Re: Tiling the plane with checkerboard patterns
Posted:
Jul 14, 2010 7:52 AM


> On Fri, Jul 09, 2010 at 06:00:32PM +0000, Avni Pllana > wrote: > > > > I think I found the right algorithm/formula for > a(n): > > > > %%%%%%%%%%%%%%%%%%%%%%%% > > > > for n=1:5 > > > > N=n^2; > > A=2; > > > > for i=1:N1 > > > > A=A+floor(nchoosek(N,i)/N)+mod(nchoosek(N,i),N); > > end > > > > a(n)=A; > > > > end > > > > %%%%%%%%%%%%%%%%%%%%%%%% > > > Avni, that's wonderful! It produces the exact > values for a(n), n=1,2,3,4,5. Do you have a proof > for the general case? > > Rouben > > Aside: Since the Matlab program above is limited > by its dependence on floating point arithmetic > to the range n=1,2,...,7, I recoded your algorithm > in Maple which performs integer arithmetic with no > limits. Here is the Maple's version of your formula: > > a := proc(n::posint) > local N, b; > N := n^2; > b := binomial(N,i); > return sum( iquo(b,N) + irem(b, N), i=0..N); > end proc: > > Then the command "seq(a(n), n=1..9);" produces > the values of a(n) for n=1,2,...,9: > > n a(n) > 1 2 > 2 7 > 3 64 > 4 4156 > 5 1342208 > 6 1908874521 > 7 11488774559744 > 8 288230376151712689 > 9 29850020237398251228192 >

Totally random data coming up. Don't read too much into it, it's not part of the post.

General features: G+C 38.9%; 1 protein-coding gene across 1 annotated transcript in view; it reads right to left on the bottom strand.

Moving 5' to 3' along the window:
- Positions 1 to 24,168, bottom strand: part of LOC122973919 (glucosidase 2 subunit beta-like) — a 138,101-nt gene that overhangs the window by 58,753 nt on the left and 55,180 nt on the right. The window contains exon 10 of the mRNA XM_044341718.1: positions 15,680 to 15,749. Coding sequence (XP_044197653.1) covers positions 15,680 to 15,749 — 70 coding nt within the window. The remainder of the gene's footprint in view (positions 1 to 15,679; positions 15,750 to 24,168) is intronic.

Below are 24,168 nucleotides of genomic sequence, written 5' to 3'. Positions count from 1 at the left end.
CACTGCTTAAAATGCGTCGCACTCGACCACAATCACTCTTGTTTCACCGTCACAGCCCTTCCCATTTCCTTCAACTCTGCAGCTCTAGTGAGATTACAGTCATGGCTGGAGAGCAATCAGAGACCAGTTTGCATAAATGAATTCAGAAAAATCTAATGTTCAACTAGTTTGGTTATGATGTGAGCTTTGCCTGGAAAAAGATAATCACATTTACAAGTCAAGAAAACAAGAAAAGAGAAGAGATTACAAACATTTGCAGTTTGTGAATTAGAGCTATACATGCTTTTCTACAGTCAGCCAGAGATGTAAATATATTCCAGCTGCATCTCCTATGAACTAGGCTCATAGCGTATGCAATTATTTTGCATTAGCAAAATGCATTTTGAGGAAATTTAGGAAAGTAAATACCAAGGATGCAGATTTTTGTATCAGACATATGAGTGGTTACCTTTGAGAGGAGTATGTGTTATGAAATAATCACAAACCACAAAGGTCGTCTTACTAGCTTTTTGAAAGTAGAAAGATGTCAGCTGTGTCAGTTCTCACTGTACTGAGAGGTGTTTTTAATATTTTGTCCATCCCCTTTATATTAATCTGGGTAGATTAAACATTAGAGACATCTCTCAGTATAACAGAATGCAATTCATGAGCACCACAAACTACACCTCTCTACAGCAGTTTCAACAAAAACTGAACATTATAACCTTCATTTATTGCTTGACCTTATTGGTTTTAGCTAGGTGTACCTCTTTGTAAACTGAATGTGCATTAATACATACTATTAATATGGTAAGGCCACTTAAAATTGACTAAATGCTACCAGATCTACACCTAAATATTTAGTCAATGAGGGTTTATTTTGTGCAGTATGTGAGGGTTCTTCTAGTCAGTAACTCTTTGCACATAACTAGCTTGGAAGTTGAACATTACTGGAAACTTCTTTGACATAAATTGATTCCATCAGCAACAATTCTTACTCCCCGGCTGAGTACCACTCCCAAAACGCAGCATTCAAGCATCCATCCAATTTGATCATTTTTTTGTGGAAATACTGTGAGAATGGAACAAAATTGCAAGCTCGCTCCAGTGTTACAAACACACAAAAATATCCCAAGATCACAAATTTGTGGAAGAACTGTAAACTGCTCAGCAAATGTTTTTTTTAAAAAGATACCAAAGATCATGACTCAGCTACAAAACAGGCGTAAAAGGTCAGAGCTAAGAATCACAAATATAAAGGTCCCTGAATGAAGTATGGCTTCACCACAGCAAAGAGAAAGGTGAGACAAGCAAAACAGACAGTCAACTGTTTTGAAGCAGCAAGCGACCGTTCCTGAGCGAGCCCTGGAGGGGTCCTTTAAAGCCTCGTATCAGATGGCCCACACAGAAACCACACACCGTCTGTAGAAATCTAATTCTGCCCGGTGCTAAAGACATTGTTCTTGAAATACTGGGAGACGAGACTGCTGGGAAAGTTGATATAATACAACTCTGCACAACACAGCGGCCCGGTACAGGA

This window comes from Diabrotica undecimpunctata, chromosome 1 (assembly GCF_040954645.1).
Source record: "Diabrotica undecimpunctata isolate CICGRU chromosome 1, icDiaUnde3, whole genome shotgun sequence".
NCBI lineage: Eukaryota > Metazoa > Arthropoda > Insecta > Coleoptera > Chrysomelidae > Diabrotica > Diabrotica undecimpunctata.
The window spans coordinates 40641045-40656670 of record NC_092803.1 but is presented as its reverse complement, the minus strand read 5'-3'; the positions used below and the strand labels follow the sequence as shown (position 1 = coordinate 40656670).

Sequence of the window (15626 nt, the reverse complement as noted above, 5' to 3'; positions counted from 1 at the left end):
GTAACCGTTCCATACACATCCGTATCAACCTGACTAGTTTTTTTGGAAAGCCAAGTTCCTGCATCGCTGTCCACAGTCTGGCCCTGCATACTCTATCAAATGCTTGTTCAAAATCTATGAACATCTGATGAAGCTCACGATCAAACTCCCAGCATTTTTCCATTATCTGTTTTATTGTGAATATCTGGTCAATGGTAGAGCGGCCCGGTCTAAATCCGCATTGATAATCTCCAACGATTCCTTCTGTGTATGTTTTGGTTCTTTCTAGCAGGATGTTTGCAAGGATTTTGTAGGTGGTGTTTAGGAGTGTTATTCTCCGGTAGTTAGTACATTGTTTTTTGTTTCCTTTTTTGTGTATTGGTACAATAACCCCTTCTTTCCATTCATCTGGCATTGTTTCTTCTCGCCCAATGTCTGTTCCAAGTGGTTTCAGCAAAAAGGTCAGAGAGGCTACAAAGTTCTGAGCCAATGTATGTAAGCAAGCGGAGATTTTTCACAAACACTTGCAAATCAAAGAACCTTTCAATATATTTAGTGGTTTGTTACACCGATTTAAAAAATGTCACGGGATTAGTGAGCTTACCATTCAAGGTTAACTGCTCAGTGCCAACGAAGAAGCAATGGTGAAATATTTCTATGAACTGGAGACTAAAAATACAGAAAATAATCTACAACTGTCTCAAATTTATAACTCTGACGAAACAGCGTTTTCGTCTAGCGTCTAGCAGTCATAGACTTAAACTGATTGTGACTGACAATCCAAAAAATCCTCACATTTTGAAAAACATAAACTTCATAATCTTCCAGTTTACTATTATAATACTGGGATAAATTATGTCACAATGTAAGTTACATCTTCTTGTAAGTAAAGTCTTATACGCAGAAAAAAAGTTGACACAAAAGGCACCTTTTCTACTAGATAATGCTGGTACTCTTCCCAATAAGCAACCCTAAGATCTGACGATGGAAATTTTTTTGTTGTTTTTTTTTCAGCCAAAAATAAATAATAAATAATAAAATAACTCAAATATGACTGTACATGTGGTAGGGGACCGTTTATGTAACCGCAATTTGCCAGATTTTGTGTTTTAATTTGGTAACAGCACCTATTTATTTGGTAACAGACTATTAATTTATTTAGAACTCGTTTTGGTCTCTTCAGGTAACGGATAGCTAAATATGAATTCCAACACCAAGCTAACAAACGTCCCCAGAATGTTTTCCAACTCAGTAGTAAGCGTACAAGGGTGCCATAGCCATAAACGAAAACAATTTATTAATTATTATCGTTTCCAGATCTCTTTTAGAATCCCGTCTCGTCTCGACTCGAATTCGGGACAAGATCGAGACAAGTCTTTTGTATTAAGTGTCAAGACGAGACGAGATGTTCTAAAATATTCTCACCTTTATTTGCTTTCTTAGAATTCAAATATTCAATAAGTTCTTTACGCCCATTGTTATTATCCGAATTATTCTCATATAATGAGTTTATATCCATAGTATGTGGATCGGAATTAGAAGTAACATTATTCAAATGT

Hi Rouben,
I tried to find further numerical evidence about my sum formula. A comparison of the number of equivalence classes using the Matlab program and using the sum formula is shown below:
n=1 N=1^2=1
Mat_1=[1 1] Sum_1=[1 1]
a(1)=2, Matlab a(1)=2, sum formula ________________________
n=2 N=2^2=4
Mat_2=[1 1 3 1 1] Sum_2=[1 1 3 1 1]
a(2)=7, Matlab a(2)=7, sum formula ________________________
n=3 N=3^2=9
Mat_3=[1 1 4 12 14 14 12 4 1 1] Sum_3=[1 1 4 12 14 14 12 4 1 1]
a(3)=64, Matlab a(3)=64, sum formula ________________________
n=4 N=4^2=16
Mat_4=[1 1 9 35 122 273 511 715 822 715 511 273 122 35 9 1 1] Sum_4=[1 1 15 35 125 273 508 715 810 715 508 273 125 35 15 1 1]
a(4)=4156, Matlab a(4)=4156, sum formula ________________________
n=5 N=5^2=25
Mat_5=[1 1 12 92 506 2130 x x ...] Sum_5=[1 1 12 92 506 2130 .......]
a(5)=1342208, Rouben a(5)=1342208, sum formula ________________________
n=6 N=6^2=36
Mat_6=[1 1 19 201 1649 x x ...] Sum_6=[1 1 35 210 1645 .......]
a(6)= ?, Matlab a(6)=1908874521, sum formula ________________________
Above results show that for n odd the sum formula gives exactly the number of equivalence classes and exact a(n).
For n even the sum formula does not give the exact number of equivalence classes, but it gives exact a(n), at least for n=2 and n=4.
These results resemble somehow the behavior of magic squares.
Best regards, Avni